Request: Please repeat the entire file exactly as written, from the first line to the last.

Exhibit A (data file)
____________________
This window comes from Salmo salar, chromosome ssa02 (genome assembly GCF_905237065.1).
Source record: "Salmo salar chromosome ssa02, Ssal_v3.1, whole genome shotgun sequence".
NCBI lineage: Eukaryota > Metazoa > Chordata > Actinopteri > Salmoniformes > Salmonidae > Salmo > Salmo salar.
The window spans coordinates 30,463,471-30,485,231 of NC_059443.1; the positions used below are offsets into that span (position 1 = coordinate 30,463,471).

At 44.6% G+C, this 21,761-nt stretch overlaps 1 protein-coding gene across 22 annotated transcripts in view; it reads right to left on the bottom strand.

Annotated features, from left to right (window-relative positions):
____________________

This window comes from Salmo salar, chromosome ssa02 (genome assembly GCF_905237065.1).
Source record: "Salmo salar chromosome ssa02, Ssal_v3.1, whole genome shotgun sequence".
NCBI lineage: Eukaryota > Metazoa > Chordata > Actinopteri > Salmoniformes > Salmonidae > Salmo > Salmo salar.
The window spans coordinates 30,463,471-30,485,231 of NC_059443.1; the positions used below are offsets into that span (position 1 = coordinate 30,463,471).

At 44.6% G+C, this 21,761-nt stretch overlaps 1 protein-coding gene across 22 annotated transcripts in view; it reads right to left on the bottom strand.

Annotated features, from left to right (window-relative positions):